9. Stephen Strasburg is tracking toward making his return in the Nats’ return from the All-Star break on July 20 in Game 1 of a big three-game series against Atlanta at Nationals Park. Strasburg made a rehab start for High-A Potomac on Tuesday night, allowing one run in 3 1/3 innings on five strikeouts versus two hits and a walk in a 7-4 win at the Lynchburg Hillcats. Strasburg rejoined the Nats in New York and threw a bullpen session on Thursday in front of coaches and club officials and will make one more rehab start, this on Sunday at Potomac against the Orioles’ High-A affiliate, the Frederick Keys. Strasburg hasn’t pitched in a major-league game since June 8 due to right-shoulder inflammation. The Nats have gone from 36-25 at the start of that day to now 47-47.
10. Tanner Roark in the 4-3 loss at the Mets on Friday night struggled for an eighth time in 10 games, allowing four runs in five innings on eight hits and two walks versus five strikeouts. Roark again got singled to death, as seven of the eight hits that he allowed were singles. He now has allowed 18 hits over his last two starts; 17 of the 18 hits have been singles. So, yes, there is an element of bad luck with what’s going on with Tanner. But the problem when you’re not a strikeout pitcher is that you are subject to the variance of the batted ball, and this is what is going on with Tanner, and by the way, it’s not like his BABIP allowed this season is some ridiculous number (.310 per MLB.com). Tanner on Friday night allowed three runs in the bottom of the first on four singles and an RBI sac fly; the first three singles came in succession to begin that bottom of the first, including a single by ex-Nat Asdrubal Cabrera on a 1-2 pitch. Roark allowed a run in the bottom of the second on a leadoff triple by Amed Rosario and then a first-pitch RBI single by the opposing pitcher, Noah Syndergaard. Roark after the one-run second did then toss three scoreless innings, but the bottom line is that his ERA for the season has gone from 3.17 to 4.87 over his last 10 games.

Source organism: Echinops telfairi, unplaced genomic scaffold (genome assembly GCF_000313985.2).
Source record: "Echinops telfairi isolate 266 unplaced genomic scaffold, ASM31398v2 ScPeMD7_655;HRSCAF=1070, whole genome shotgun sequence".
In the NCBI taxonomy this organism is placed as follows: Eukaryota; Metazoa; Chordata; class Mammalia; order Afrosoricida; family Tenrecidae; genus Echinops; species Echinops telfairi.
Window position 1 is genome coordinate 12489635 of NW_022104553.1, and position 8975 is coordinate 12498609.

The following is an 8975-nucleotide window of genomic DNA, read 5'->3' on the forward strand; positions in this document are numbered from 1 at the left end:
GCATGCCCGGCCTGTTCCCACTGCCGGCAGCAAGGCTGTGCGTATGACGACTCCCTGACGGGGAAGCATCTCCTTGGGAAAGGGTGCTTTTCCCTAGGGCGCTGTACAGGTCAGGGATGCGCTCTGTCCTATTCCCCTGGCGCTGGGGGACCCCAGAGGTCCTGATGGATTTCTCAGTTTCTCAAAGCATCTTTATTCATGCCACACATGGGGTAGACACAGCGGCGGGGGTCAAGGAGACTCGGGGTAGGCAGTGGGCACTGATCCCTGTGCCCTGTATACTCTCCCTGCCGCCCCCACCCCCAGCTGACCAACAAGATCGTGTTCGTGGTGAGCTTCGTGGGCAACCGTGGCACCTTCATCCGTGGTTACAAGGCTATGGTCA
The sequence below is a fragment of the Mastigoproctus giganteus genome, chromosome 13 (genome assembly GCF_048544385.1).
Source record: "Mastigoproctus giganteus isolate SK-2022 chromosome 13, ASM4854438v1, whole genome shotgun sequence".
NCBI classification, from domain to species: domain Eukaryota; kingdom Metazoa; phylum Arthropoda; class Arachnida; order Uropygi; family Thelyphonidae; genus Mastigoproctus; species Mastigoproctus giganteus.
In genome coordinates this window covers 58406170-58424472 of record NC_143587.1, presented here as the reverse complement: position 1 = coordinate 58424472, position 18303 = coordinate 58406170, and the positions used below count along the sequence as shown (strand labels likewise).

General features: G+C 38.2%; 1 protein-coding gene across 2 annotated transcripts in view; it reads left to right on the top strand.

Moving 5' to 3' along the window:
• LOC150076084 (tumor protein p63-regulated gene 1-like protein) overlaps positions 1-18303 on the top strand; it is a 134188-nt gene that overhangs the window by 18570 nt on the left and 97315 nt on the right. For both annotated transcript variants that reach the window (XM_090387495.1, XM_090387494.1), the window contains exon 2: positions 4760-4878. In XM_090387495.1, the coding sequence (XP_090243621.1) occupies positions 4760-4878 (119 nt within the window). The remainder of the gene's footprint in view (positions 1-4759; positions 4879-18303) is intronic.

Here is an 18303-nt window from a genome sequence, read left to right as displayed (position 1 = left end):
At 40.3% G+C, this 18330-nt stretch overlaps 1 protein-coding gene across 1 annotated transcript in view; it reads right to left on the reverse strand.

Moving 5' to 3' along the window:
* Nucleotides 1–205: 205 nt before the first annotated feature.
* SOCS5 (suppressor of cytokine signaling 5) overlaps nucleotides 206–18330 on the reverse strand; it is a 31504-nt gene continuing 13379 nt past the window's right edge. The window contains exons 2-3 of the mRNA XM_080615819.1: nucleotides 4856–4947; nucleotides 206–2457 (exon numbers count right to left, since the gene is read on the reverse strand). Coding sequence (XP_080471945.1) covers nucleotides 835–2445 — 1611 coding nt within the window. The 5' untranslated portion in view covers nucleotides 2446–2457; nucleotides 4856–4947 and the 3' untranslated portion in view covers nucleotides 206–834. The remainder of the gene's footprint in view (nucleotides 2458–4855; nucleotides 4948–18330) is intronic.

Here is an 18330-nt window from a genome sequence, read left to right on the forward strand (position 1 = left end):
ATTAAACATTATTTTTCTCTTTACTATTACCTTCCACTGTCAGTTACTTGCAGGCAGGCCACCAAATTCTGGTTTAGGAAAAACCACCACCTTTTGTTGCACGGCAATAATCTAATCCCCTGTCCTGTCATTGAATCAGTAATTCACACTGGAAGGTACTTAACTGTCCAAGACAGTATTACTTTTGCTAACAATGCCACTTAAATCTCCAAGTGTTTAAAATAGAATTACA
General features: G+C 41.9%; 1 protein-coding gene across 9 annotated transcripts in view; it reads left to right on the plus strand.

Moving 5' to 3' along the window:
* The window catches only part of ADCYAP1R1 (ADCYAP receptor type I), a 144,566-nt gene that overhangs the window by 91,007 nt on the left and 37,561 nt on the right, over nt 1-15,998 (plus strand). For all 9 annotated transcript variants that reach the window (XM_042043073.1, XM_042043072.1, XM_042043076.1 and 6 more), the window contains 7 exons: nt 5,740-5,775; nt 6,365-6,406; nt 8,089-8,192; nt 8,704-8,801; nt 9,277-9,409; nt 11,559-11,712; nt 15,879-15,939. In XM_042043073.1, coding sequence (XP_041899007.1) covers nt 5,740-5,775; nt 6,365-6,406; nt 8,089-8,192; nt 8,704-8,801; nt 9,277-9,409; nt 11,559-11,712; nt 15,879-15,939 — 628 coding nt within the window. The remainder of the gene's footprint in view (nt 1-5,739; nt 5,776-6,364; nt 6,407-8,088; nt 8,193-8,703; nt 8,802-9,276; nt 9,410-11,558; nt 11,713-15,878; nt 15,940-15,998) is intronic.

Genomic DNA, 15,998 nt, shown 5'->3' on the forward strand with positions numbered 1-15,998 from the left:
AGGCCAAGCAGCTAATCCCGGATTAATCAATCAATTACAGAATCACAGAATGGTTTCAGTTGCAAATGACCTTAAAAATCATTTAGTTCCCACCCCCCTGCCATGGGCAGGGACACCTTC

11. Max Scherzer was good though not dominant in the 5-4 win at the Mets on Thursday night. He allowed three runs in seven innings on two homers, a double, two singles and two walks. The two homers were a leadoff homer by Jose Bautista (who has killed Max over the years) to left-center in the bottom of the fourth and a two-out solo homer by Kevin Plawecki to left field in the bottom of the seventh. Max now has allowed five homers over his last two starts. He also now has been underwhelming from a strikeout perspective in three of his last four starts; he had just five strikeouts in seven innings on Thursday night. That’s not terrible or anything, but it is far from the strikeout-plus-per-inning Max that we’ve become accustomed to if not spoiled by. Max has 21 strikeouts in 27 innings over his last four starts. The other run that he allowed on Thursday night came on a one-out RBI single by Bautista in the bottom of the first, plating ex-Nat Asdrubal Cabrera off his one-out double on a 1-2 pitch.
12. Very nice to see Gio Gonzalez do as he did in the 2-0 loss at Pittsburgh on Wednesday afternoon. Off having struggled in some form in five of his previous six starts, he allowed two runs in six innings. The runs came on a two-out two-run homer by Starling Marte to dead center in the bottom of the third off a leadoff double by Jordy Mercer. But otherwise Gio was quite good, and as encouraging as maybe anything was him issuing just one walk. He had issued a jaw-dropping 13 walks in 10 innings over his last three starts. How much of all of this had to do with Gio throwing to Matt Wieters? Gio had had obvious problems with Pedro Severino, especially during the 4-3 13-inning loss at Philadelphia on July 1, during which a three-run Phillies fifth off Gio included him becoming visibly agitated with his Severino, motioning him to pick up the pace and get back to giving signals. Well, Severino was demoted to Triple-A Syracuse on Monday. It is worth noting that Gio had a 2.25 ERA in five starts with Wieters catching earlier this season as opposed to a 4.39 ERA over 13 starts with Severino, Spencer Kieboom and Miguel Montero. Who Gio was facing in these games has something to do with all of this, but you can’t just dismiss the possibility that Wieters from a game-calling standpoint is the Nats’ best catcher.